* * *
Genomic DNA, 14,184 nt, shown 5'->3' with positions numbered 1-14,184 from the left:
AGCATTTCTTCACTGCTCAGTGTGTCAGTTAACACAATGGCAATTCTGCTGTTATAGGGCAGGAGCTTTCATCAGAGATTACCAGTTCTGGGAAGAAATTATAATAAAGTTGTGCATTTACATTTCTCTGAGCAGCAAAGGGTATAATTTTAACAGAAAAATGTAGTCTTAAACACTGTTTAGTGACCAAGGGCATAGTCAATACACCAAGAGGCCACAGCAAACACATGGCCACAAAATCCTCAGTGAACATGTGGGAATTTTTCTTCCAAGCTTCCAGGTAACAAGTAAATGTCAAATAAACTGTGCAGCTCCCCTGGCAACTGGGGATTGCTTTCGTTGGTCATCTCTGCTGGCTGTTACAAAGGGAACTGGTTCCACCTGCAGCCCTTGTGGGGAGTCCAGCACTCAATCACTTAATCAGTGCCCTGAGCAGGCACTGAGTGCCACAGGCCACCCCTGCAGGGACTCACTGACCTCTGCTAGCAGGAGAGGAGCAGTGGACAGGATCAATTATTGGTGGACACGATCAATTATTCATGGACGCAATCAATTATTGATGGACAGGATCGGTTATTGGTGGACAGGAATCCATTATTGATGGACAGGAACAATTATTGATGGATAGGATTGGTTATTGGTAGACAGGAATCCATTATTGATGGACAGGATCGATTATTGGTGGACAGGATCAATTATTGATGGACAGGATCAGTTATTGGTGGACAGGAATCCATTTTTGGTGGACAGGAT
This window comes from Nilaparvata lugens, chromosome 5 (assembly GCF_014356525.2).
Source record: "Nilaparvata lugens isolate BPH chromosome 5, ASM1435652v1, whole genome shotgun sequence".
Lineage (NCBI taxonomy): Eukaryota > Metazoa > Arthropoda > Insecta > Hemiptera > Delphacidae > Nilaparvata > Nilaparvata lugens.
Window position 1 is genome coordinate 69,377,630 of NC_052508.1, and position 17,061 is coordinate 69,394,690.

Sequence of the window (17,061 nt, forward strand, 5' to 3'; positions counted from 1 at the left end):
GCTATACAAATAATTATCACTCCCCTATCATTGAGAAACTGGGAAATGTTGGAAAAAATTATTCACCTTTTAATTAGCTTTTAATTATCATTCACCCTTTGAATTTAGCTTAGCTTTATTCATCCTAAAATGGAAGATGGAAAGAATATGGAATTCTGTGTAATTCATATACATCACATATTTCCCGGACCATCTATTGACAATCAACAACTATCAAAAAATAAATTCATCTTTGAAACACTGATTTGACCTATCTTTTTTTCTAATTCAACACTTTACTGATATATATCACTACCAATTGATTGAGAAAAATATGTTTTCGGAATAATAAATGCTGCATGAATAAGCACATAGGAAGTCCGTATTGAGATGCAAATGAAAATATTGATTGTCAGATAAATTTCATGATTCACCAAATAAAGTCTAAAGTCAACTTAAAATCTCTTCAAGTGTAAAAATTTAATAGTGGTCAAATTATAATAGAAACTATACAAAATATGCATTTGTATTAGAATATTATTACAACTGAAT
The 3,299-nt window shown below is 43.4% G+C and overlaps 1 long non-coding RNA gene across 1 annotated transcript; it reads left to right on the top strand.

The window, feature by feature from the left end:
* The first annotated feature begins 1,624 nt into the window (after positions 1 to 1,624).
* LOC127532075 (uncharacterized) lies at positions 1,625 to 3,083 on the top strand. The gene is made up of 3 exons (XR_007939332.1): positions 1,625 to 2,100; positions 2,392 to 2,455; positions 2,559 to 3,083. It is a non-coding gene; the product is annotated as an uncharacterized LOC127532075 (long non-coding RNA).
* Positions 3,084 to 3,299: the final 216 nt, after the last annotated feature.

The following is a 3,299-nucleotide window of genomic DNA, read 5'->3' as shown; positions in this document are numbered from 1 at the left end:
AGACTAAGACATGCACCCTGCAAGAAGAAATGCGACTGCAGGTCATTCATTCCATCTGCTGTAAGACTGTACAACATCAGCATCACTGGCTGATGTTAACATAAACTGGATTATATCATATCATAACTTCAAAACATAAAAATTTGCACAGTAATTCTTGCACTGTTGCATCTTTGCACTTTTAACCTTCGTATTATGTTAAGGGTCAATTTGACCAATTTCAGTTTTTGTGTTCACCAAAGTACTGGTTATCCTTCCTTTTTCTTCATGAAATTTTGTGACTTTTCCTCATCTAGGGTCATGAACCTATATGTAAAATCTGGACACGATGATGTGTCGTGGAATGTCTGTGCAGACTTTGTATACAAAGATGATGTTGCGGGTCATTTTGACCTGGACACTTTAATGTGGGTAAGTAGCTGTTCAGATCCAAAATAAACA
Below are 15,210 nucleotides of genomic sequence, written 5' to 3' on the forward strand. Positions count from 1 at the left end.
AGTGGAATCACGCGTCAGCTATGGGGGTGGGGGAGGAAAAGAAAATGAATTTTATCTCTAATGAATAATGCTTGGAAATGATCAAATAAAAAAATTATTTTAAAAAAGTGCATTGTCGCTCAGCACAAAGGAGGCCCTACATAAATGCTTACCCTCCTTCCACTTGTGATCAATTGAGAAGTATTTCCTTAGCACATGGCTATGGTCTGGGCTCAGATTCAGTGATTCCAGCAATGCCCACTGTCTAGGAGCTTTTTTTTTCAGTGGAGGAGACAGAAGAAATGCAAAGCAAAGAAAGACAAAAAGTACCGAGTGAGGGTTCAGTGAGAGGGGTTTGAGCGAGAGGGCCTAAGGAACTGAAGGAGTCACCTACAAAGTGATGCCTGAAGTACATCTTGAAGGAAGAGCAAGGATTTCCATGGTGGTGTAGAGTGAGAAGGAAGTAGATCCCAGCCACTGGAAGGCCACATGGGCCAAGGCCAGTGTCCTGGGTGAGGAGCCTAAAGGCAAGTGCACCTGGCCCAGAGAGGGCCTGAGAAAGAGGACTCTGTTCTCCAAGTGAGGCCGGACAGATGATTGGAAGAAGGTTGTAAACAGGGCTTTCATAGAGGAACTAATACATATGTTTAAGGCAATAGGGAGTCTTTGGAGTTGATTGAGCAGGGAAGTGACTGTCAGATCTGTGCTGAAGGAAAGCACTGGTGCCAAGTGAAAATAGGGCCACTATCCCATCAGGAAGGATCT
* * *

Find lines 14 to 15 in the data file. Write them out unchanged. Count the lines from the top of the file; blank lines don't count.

The following is a 3,299-nucleotide window of genomic DNA, read 5'->3' as shown; positions in this document are numbered from 1 at the left end:
AGACTAAGACATGCACCCTGCAAGAAGAAATGCGACTGCAGGTCATTCATTCCATCTGCTGTAAGACTGTACAACATCAGCATCACTGGCTGATGTTAACATAAACTGGATTATATCATATCATAACTTCAAAACATAAAAATTTGCACAGTAATTCTTGCACTGTTGCATCTTTGCACTTTTAACCTTCGTATTATGTTAAGGGTCAATTTGACCAATTTCAGTTTTTGTGTTCACCAAAGTACTGGTTATCCTTCCTTTTTCTTCATGAAATTTTGTGACTTTTCCTCATCTAGGGTCATGAACCTATATGTAAAATCTGGACACGATGATGTGTCGTGGAATGTCTGTGCAGACTTTGTATACAAAGATGATGTTGCGGGTCATTTTGACCTGGACACTTTAATGTGGGTAAGTAGCTGTTCAGATCCAAAATAAACA